On goat case is on FLEEK right now. Is that still a term? Does anyone say that or is it lost to the annals of terms come and gone (includes As if!, keen, chuckaboo, and far out)? Anyway! One of my favorite cheeses in our bitchin’ goat case is Twig Square from Twig Farm in Cornwall, Vermont. On their website, owners Michael Lee and Emily Sunderman write, “It takes a lot of work to do things simply”, which sums up Twig Farm nicely. They are careful stewards of their 40 acres of land, their herd of Alpine goats, and their cheeses. Michael, the head cheesemaker, wants his cheese to reflect the place in which it is made, so the goats forage around their farm until the Vermont winter gets too harsh when they are fed organic hay and a little grain. The milk, then, has a specific flavor to Twig Farm ensuring the cheese will as well. Michael ages the cheese in their cellar with as little intervention as possible so that the flavors of the goat’s milk shine. This means that his cheeses have a very natural look – they might be lumpy, irregularly shaped, the rind imperfect, a splotch here, a fuzz there, but you will know you are getting a cheese from Twig Farm that can’t be replicated anywhere else. This funky look is one of my favorite things about Twig Farm cheese! Sometimes, it looks like a loaf of bread, or a stone in your garden. But then slice the wheel in half and it’s cheese inside! Neat-o!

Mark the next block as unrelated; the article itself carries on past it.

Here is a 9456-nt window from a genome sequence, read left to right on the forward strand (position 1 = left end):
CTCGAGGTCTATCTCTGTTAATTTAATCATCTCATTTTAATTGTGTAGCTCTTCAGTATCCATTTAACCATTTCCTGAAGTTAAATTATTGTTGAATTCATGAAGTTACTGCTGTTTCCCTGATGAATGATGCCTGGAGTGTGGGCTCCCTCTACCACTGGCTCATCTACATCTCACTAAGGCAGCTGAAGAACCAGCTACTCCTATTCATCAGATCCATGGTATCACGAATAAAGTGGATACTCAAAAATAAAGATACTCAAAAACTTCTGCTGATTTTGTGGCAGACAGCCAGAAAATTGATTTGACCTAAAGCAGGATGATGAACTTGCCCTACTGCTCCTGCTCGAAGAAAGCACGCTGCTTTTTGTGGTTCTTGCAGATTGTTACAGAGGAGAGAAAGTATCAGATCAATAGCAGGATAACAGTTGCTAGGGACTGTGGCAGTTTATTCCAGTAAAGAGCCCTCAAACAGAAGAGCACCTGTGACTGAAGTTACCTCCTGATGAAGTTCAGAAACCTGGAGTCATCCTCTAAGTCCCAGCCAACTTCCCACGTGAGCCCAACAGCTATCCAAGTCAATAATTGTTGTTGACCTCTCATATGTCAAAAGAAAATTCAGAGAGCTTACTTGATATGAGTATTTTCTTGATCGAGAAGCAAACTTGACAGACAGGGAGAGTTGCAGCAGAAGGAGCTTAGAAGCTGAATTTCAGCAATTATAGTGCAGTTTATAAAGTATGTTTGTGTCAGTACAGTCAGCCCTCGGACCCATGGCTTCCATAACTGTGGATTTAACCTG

Currently we have Twig Square, named simply for the square-ish shape of the cheese. Aged for 90 days, it is semi-firm and tastes earthy and tart with some minerality (aka tastes kinda like wet slate, but that sounds less fancy) and a refreshingly bitter rind. Cut a slice thin enough, and the cheese will almost melt on your tongue. Suddenly you’re transported to a forest in Vermont with goats wandering around here and there. Add some cider from New England (we’ve got a new organic cider called Apple Bite from France, it’s deeeelish) for a full fall experience. How rad is that??
For the love of cheese and the groovy places where they come from,